Why do some people not want to adopt animals?
Feeding pets is generally thought to be a Western form of display. Or it is supposed to be a strange residue of past human societies taking care of animals and employing them.
In the UK alone, around half of homes have pets ; about 10 million of them are dogs, while the other 10 million are cats. They take time and money. No economic crisis has affected spending on them. This proves to us that pets are not a luxury, but a complementary and well-loved part of the family.
But some people love them while others are not interested at all. Why is this the case?
Recently, a lot of attention has been paid to the idea that pets can benefit our health. Caring for them reduced the risk of heart disease, tackled loneliness, and alleviated symptoms of depression and dementia.
There are two different topics to refute this:
Some similar studies are suggesting that pets have no or slight adverse health effects.
People who take care of them don’t live longer than people who never had the idea of keeping a pet at home. (Source: https://www.psychologytoday.com/blog/animals-and-us/201707/large-study-finds-pet-owners-are-different)
So what was the health effect in our hunter-gatherer ancestors? Did they decide to look after pets to be healthy? This would be more appropriate for stressful people living in the city today.
The desire to bring animals into our homes is so common that we can think of it as a universal feature of human nature. But not all human societies have a tradition to take care of them. Whether they are pets or not, many people do not feel a special affinity for animals.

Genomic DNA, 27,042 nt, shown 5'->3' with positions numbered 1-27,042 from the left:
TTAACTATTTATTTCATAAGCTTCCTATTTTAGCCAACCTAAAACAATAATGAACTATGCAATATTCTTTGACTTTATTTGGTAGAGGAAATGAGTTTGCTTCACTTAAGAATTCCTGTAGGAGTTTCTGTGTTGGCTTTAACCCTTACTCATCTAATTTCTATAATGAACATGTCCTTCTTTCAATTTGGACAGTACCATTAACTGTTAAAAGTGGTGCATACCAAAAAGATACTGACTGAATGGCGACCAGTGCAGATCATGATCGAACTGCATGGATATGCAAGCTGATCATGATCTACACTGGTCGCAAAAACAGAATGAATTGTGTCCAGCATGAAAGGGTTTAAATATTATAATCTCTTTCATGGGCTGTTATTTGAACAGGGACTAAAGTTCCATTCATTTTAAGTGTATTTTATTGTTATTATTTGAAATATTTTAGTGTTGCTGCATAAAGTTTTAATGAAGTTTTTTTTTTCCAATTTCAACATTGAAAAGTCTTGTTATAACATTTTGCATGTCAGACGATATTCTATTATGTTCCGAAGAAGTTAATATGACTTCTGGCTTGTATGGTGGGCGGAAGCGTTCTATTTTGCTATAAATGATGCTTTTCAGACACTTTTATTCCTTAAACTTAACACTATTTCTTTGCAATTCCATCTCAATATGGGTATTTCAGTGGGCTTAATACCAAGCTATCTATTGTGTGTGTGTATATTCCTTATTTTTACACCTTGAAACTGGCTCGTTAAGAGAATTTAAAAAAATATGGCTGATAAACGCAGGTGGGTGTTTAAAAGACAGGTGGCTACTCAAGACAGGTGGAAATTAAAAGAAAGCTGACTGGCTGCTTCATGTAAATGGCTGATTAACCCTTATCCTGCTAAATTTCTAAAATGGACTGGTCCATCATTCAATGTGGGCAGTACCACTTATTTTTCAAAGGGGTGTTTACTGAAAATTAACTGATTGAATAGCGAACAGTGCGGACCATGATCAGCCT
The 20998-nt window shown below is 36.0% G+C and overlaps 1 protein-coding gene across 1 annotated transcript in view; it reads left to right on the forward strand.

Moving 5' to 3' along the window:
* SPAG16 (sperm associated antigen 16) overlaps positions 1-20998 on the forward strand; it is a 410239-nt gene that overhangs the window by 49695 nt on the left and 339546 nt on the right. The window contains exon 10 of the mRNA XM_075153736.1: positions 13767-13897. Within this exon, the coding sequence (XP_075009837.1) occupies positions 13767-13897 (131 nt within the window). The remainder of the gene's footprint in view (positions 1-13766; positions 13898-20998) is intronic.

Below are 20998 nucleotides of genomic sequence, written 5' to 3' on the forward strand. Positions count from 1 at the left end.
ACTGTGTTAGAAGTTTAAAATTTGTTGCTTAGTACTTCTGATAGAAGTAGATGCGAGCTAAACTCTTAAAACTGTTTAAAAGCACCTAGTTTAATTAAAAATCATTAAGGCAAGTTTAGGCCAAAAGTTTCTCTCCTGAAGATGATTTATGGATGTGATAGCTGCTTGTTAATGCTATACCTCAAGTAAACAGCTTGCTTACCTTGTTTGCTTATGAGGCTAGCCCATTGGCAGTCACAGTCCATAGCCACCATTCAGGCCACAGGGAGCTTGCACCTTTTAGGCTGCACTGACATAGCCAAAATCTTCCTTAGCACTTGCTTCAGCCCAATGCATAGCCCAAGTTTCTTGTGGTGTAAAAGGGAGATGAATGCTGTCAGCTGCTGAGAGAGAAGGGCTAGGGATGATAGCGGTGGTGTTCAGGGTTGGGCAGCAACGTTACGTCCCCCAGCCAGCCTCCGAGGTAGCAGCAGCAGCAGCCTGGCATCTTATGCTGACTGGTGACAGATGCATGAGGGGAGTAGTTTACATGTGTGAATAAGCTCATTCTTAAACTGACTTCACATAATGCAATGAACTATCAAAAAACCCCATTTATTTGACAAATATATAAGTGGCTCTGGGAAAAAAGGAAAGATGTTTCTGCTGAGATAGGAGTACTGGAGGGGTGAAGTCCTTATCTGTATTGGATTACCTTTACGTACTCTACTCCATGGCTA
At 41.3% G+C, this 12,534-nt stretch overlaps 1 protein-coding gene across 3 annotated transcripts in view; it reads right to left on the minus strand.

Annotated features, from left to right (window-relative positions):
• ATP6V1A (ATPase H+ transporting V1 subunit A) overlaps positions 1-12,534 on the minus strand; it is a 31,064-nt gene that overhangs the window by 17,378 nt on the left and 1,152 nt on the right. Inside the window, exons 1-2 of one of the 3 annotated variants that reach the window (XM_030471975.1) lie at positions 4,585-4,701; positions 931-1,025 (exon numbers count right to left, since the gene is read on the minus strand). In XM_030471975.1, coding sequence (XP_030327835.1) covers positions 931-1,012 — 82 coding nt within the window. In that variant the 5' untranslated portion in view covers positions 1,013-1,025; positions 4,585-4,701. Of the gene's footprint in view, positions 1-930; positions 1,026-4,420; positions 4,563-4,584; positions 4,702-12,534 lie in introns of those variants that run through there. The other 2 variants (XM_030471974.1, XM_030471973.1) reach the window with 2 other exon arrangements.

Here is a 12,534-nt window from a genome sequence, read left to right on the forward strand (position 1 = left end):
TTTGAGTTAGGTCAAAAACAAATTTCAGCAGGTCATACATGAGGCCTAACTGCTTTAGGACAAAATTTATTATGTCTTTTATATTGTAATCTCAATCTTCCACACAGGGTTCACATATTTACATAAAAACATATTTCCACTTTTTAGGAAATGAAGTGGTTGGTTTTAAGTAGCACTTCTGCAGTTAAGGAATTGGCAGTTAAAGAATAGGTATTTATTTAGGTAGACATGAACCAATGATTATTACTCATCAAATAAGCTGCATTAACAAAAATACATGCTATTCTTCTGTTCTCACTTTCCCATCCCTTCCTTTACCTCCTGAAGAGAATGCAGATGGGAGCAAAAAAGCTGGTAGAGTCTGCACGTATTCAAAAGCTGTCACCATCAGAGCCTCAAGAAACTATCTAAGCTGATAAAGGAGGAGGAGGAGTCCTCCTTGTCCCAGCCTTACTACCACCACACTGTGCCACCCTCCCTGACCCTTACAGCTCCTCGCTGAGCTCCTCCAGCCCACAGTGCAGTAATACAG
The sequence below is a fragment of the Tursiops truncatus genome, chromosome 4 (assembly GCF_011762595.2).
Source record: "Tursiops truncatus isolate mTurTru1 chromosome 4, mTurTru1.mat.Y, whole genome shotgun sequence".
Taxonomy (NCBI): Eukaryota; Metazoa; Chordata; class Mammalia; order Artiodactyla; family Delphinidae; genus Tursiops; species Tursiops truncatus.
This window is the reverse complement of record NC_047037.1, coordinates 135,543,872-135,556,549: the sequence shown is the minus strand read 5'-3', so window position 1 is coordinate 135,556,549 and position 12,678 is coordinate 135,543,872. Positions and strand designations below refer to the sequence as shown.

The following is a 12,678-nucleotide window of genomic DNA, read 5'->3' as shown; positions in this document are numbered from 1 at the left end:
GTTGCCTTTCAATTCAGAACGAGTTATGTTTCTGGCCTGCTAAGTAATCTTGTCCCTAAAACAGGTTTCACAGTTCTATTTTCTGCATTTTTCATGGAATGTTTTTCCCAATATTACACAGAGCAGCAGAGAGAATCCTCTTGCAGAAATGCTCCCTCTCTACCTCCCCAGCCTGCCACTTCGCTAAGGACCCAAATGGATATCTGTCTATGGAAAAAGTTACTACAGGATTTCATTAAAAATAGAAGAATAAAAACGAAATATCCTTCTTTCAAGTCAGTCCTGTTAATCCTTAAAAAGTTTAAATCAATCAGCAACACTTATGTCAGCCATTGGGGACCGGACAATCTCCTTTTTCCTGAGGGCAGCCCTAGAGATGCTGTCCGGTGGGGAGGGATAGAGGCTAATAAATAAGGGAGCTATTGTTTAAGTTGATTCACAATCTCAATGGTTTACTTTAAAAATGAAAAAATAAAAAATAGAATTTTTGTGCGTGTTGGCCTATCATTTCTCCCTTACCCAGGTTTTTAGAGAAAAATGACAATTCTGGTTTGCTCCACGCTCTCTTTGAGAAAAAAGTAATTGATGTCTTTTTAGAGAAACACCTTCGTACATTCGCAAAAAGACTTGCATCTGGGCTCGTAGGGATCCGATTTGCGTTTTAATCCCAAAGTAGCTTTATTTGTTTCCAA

The habit of taking care of pets generally continues in the family. Children who grow with them imitate the same way of life when they leave home. This behaviour also has a genetic basis, according to new research.
Some people seem pre-prepared to seek the companionship of animals, regardless of their upbringing. Other people are not ready for it.
So genes that support pet-keeping may be specific to humans, but they are not universal.
Research reveals that present-day pet DNA differed at the beginning of the Polished Stone Age. Humanity started animal husbandry at this time.
If that was the case, how did they prevent unwanted mating of domestic and wild animals? Moreover, it was easy for animals to reach each other at that time. Also, periods of famine would lead to a decline in animals, eliminating “domestic” genes completely locally.
Perhaps the presence of the first domestic animals close to humans prevented wild males from reaching domesticated females. Separated in this way, semi-domesticated ones must have evolved more than their ancestors and turned into the gentle, lovable things we know today. AND of course, the owners did not see them as food in this case either. Groups with people who can empathize with and get along with them must have been more successful than others.
So why doesn’t everyone feel the same? Probably at some point in history strategies of stealing pets or making their caregivers slaves prevailed.
There is a final knot in this story: recent studies show that love for pets goes hand in hand with taking care of wildlife.
It seems that people can be broadly divided into two groups:
those with little interest in animals or nature
those who love both and see caring for pets as the way out to be close to nature
As such, pets can help us reconnect to the natural world we evolved from.